The world is filled with conveyor belts. Pulled along a system conveyor rollers, these amazing pieces of technological innovation often go unnoticed and therefore are underappreciated, but the entire world would be a very different place without them. They are utilised for anything from moving heavy cases around shipping warehouses to a crucial element in food production operations.
Deep within the Western Sahara, in the middle of nothing else but dry wasteland, stands the world’s largest conveyor belt system. It is so huge actually, that it could be seen from space. This huge construction stretches over 61 kilometres and is utilised to transport phosphate stone over the desert.
The automated conveyor belt system starts its trip at the Bou Craa Phosphate Mine. Phosphate is used as a crucial agricultural fertiliser and this Moroccan-managed territory has around 85% of the planet’s current reserves. Phosphate is sought after around the globe and we all consume about 40 million tonnes per year, so it’s clear why this kind of large structure needed to be created. The belt model is ST 2500 and it is only 80cm broad but features a peak transporting capacity of Two thousand tonnes of crude phosphate stone per hour. The many conveyor rollers that comprise this system are crucial to its easy operation.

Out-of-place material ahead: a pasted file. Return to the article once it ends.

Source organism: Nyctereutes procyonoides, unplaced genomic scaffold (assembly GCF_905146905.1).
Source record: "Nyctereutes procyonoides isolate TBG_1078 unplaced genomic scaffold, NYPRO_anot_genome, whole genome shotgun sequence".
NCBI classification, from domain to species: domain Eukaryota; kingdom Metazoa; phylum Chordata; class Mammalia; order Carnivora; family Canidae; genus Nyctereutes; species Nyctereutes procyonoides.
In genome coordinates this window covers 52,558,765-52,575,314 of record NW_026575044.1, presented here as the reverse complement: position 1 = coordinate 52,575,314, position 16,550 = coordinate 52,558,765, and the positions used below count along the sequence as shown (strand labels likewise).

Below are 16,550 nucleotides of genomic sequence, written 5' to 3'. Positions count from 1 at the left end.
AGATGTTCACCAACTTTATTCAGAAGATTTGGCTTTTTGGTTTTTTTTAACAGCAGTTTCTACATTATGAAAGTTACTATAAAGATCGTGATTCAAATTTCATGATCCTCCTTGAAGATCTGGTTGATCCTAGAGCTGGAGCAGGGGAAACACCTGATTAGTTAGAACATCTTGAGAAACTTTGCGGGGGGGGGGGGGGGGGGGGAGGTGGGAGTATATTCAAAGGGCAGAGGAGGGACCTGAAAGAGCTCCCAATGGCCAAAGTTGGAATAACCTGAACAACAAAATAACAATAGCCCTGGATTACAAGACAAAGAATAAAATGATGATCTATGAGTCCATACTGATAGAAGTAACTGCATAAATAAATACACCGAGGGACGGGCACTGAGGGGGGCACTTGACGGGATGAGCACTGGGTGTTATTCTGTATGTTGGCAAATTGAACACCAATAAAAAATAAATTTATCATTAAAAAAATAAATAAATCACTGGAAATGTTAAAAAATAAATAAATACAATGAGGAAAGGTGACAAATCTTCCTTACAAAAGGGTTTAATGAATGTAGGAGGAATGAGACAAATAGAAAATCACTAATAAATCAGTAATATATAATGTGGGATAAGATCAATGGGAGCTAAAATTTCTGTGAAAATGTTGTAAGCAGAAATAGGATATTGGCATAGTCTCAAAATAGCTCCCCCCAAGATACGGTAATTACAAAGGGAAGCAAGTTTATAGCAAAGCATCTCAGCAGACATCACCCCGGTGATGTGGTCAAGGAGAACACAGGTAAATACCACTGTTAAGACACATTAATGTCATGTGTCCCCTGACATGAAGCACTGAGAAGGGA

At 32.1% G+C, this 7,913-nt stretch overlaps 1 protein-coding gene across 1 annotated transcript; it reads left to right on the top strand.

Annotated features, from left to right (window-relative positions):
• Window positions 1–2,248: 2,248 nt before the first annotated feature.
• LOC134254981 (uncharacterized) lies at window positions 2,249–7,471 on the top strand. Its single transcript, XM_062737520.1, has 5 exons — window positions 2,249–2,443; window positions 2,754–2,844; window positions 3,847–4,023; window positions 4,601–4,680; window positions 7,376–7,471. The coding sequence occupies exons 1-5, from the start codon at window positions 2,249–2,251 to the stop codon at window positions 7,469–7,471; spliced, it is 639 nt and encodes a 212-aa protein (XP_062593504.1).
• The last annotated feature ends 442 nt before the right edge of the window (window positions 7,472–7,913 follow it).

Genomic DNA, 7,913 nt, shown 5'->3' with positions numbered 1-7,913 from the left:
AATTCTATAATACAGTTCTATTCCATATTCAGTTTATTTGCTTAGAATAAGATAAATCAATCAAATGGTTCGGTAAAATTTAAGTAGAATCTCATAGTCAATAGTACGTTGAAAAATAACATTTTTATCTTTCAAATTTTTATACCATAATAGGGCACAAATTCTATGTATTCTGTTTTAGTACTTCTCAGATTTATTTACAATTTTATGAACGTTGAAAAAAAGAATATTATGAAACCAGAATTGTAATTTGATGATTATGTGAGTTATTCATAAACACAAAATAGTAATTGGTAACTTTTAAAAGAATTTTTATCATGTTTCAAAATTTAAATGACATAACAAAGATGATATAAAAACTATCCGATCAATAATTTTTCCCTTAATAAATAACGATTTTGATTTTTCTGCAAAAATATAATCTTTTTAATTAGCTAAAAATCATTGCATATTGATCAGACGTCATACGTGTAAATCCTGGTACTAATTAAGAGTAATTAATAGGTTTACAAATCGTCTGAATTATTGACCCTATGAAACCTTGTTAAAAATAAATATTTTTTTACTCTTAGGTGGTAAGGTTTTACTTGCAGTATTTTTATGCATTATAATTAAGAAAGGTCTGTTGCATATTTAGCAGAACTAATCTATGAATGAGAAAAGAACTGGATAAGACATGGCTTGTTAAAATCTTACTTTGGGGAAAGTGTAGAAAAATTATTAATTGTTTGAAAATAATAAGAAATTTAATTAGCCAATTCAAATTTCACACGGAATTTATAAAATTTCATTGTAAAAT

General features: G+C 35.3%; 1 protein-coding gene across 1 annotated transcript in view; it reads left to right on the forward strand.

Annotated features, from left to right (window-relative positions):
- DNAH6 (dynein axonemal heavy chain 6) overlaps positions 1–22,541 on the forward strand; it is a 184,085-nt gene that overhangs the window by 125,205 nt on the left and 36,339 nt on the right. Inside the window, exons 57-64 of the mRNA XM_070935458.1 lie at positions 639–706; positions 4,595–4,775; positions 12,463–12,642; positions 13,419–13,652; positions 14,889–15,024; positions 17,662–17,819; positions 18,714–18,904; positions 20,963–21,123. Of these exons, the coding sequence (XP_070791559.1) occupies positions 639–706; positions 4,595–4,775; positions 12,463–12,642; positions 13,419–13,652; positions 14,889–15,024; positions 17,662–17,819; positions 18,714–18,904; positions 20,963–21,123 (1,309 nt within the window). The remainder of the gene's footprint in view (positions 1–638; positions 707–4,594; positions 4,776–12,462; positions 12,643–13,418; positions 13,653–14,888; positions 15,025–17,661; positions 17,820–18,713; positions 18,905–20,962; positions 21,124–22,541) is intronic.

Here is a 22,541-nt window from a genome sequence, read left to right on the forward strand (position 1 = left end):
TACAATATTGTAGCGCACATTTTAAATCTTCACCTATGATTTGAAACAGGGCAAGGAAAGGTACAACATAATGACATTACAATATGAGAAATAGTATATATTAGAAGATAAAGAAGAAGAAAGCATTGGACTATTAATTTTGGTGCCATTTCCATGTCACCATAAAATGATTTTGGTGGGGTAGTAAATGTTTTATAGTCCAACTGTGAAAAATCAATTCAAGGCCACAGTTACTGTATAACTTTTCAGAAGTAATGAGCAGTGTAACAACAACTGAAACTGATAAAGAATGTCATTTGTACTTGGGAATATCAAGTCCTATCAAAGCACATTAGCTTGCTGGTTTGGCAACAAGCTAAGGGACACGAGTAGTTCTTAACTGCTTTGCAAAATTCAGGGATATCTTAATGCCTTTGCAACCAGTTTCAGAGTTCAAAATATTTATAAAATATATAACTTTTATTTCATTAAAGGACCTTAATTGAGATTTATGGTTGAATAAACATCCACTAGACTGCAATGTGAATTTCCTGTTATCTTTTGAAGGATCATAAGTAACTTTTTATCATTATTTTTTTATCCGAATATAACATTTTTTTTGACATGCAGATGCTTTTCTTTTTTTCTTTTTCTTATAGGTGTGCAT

The Bou Craa phosphate mine was found in The late 1940s by the Spanish. The phosphate deposit found in the area were unusually close to the surface and were definitely of particularly high purity, therefore it made it a perfect location to mine, though mining didn’t entirely begin before the 1960’s. Since the commencement of operations, the mine has continued to expand and today covers a staggering 1,225 hectares. Its output in 2001 was 1.5 million metric tonnes of processed phosphate, an uncommonly sizeable proportion of the planet’s supply from a single mine.
The belt, which is operating for more than 30 years, ends its 61 mile voyage in the El Aain shoreline where its load is refined and distributed. The belt is not enclosed and with time, moving phosphate rock continues to be transported by the prevailing wind and kilometres of land south from the belt now looks entirely white from outer-space.
The Bou Craa conveyor belt has such a vital role to play that in case it ever failed, food prices around the globe would significantly increase as supplies of phosphate fertiliser would become scarcer. Who would have imagined a simple conveyor belt can be so tied in to the worlds food? With a modest amount of overstatement, you could claim that the conveyor rollers and belt contained in this system are what enables billions of men and women around the world to eat.
The Bou Craa conveyor is a accomplishment of engineering and exceptional. It is improbable that we’ll see one more conveyor belt of comparable proportions made in our lives.
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